When powerful patrons like Deng, 76, Ye, 82 and Li, 75, pass from the scene, it may be more difficult for Zhao, with so little Peking experience, to push the ambitious economic decentralization and liberalization he is so nakedly committed to.
Zhao's insistence on capitalist-style management of local factories, on emphasizing bonuses and profits, has caused him trouble before. At the height of the Cultural Revolution, when his patrons in Peking failed to find any safe middle road between Mao and Deng's group, Red Guards descended on Zhao. On Feb. 25, 1967, he was marched through the streets of Canton, the capital of Guangdong Province, where he served as party chief. People cursed his name. The charges included advocating "material incentives" and "learning from spontaneous capitalist forces" as well as "putting production before politics."
Zhao was born in 1919 in Hua County, Henan Province, the son of a middle-class family that apparently included some landlords. He apparently received no more than the equivalent of a high school education before eventually finding his way into the party. His wife, Liang Bochi, was also a party member. He had at least two children, his son Zhao Jin and a daughter now studying here.
There is little information about his early career, but he seems to lack the party credentials of Hu, who like Deng participated in the Long March of the mid-1930s, the great communist retreat. Zhao was reported serving as secretary of the party affairs committee in the Henan-Hubei-Anhui border area in 1948. In 1951 after liberation he was transferred to Guangdong. He rose steadily under the tutelage of Tao Zhu, who led a team of northern party officials battling the backward ways of that large, southern province.
After being removed from office in the Cultural Revolution, Zhao appeared to return to public life earlier than most, as an official in Inner Mongolia in May 1971. This may again reflect his ties to Ye and Li, who survived the Cultural Revolution with Peking positions relatively intact. Deng, on the other hand, did not return to public life until 1973, and Hu even later.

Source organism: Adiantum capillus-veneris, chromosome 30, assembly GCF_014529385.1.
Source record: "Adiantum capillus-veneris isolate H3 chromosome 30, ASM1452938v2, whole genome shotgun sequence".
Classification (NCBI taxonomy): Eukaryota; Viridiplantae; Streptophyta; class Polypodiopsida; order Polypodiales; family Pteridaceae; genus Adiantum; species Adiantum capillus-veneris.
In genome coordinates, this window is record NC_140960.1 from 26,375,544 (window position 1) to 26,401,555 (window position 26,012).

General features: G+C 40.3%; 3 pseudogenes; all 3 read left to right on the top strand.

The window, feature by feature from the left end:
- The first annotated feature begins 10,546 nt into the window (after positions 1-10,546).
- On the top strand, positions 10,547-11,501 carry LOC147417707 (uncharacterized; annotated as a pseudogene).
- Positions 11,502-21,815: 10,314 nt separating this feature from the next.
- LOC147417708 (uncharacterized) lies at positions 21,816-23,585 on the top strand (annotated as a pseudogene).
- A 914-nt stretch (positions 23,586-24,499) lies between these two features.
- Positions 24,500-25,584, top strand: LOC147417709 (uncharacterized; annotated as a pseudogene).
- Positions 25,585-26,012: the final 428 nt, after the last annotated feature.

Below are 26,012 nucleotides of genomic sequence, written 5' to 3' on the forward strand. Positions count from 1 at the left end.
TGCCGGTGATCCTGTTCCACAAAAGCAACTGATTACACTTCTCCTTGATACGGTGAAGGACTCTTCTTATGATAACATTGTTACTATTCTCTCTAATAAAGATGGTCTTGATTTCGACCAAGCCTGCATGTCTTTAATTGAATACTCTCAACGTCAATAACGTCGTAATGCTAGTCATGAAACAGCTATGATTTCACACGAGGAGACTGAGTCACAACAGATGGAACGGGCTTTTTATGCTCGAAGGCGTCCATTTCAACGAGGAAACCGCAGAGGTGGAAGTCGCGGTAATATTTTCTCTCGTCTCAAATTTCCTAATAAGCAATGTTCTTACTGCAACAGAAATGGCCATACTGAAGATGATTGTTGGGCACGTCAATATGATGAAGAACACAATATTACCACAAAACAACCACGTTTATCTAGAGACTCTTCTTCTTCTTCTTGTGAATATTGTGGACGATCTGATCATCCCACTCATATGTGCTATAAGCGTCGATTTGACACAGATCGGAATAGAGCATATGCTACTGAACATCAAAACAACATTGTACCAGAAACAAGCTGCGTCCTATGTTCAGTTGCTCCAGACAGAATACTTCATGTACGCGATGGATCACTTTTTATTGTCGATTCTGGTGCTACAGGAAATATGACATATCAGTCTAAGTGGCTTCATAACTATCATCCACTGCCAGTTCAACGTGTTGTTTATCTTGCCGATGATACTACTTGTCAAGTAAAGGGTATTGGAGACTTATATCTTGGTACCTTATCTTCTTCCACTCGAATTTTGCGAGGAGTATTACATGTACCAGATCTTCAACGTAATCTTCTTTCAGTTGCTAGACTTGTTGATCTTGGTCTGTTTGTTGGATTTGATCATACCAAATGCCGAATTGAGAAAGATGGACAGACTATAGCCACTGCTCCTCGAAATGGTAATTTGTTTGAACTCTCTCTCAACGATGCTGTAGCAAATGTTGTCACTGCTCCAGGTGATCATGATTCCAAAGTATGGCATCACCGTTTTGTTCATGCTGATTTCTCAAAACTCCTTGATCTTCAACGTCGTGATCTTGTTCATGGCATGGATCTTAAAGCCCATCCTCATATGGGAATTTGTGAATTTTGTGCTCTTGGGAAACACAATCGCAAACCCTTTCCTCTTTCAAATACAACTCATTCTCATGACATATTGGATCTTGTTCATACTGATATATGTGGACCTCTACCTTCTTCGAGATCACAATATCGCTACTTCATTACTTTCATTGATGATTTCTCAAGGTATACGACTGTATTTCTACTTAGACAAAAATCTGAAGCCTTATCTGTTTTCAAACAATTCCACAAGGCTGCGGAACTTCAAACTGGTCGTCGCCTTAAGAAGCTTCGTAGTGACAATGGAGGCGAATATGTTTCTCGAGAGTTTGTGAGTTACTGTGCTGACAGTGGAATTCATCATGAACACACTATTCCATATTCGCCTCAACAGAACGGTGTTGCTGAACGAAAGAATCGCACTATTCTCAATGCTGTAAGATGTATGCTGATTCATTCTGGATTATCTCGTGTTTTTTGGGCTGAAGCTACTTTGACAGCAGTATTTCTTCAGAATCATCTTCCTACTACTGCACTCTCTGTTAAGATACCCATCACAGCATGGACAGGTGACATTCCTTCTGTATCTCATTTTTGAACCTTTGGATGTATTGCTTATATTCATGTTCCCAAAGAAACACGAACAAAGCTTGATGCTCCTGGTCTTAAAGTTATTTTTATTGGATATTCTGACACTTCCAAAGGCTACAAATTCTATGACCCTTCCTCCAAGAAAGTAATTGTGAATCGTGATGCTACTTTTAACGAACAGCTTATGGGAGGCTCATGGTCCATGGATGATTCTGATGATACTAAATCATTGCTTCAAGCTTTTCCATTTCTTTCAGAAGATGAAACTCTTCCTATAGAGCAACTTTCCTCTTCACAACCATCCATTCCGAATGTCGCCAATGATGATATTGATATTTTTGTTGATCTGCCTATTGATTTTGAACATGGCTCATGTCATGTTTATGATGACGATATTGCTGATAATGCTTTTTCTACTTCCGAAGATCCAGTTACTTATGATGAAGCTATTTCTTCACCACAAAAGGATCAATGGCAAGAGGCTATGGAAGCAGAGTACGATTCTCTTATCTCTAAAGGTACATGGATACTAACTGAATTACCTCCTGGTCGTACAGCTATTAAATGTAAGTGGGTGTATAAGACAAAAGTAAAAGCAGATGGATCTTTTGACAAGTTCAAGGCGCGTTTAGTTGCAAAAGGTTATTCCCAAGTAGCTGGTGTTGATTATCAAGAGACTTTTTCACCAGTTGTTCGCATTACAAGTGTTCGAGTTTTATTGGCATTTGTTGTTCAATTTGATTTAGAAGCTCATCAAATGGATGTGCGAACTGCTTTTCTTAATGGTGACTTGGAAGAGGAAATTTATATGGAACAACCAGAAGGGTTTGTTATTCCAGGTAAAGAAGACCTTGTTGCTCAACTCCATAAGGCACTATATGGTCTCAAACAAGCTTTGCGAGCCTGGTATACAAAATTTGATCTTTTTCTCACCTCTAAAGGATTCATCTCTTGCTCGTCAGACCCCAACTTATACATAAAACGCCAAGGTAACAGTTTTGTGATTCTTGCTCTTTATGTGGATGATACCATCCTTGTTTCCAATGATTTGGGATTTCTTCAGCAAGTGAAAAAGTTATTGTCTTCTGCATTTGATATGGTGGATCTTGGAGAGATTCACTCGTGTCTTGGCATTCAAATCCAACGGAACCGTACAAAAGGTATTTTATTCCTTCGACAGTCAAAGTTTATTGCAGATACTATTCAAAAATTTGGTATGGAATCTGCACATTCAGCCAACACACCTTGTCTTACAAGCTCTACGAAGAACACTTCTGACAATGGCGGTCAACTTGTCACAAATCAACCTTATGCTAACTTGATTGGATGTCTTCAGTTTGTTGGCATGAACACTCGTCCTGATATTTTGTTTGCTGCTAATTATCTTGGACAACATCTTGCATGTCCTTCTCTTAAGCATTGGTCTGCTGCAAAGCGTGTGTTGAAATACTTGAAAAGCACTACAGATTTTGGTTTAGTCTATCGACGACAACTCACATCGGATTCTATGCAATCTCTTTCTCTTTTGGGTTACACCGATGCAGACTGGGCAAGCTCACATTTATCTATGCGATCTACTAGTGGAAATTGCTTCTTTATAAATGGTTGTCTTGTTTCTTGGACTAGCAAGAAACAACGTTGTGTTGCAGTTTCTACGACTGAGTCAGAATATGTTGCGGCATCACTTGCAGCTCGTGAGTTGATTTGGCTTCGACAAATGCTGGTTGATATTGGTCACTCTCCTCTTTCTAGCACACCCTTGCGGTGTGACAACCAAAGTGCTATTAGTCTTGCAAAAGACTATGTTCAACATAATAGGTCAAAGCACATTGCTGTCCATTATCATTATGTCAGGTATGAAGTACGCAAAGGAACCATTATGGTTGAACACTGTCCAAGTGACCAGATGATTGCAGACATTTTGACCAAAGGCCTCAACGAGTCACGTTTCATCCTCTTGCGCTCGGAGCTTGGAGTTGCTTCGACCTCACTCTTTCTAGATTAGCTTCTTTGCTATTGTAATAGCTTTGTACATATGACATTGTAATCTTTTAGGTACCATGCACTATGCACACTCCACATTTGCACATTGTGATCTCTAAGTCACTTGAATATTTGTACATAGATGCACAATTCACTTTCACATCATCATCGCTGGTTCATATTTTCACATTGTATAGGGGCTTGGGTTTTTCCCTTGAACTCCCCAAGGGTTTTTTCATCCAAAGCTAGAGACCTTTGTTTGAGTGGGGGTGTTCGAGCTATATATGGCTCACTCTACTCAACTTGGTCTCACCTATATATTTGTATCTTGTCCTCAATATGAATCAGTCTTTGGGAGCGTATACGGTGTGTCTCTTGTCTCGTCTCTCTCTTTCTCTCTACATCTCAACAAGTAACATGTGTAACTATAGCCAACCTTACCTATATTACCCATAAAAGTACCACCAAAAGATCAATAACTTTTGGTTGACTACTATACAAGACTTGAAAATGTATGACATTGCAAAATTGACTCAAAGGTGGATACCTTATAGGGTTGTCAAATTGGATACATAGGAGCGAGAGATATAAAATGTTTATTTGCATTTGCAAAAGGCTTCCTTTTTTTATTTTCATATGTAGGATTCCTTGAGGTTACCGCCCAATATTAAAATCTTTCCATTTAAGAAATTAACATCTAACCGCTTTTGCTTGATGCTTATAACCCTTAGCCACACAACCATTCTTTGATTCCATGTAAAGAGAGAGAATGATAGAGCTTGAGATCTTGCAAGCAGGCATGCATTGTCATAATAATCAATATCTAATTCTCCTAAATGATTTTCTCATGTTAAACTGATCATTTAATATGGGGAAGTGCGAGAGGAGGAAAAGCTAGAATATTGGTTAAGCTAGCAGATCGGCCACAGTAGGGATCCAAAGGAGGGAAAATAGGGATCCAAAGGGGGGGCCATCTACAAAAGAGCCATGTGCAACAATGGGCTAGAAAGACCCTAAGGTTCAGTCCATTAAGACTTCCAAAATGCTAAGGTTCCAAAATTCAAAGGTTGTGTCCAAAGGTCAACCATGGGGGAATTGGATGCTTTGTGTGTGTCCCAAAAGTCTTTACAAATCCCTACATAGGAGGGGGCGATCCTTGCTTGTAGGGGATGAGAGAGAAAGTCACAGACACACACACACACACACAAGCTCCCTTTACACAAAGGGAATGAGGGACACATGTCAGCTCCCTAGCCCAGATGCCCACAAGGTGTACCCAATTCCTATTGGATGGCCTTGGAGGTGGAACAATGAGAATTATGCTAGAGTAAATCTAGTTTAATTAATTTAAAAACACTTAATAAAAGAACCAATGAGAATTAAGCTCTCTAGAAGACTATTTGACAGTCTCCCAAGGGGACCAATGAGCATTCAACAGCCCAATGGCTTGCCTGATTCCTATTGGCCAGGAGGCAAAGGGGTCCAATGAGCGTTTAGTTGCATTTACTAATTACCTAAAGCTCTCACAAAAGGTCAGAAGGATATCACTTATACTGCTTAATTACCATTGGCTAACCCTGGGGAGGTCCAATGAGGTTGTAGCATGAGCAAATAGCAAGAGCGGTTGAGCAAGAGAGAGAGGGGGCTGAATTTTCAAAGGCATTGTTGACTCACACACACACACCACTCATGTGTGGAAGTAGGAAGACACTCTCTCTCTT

By 1972 Zhao was back in Guangdong, helping purge the confederates of former defense minister Lin Piao, who had caused the downfall of Zhao and his patron, Tao. In 1975 he moved to Sichuan, putting together an administration that returned economic health to an area severely damaged by the Cultural Revolution.
Sichuan was also, importantly, the home province of Deng Xiaoping, giving Zhao a special relationship with the man who would become China's most influential leader after Mao died. In 1976, when Deng suffered a brief purge in Mao's last days, wallposters in Sichuan and Canton blasted Zhao as a stooge of Deng. Zhao survived, however, perhaps another indication of his ties to Ye and Li, while Deng went down a second time.
Journalists who met Zhao in Sichuan described him as unusually relaxed and urbane, a strong echo of Chou En-lai. In Peking Zhao has seemed stiffer, more formal in public appearances, perhaps more conscious of the spotlight on him. His hair last year seemed streaked with gray, but now in the harsh television lights of the National People's Congress, it is jet black.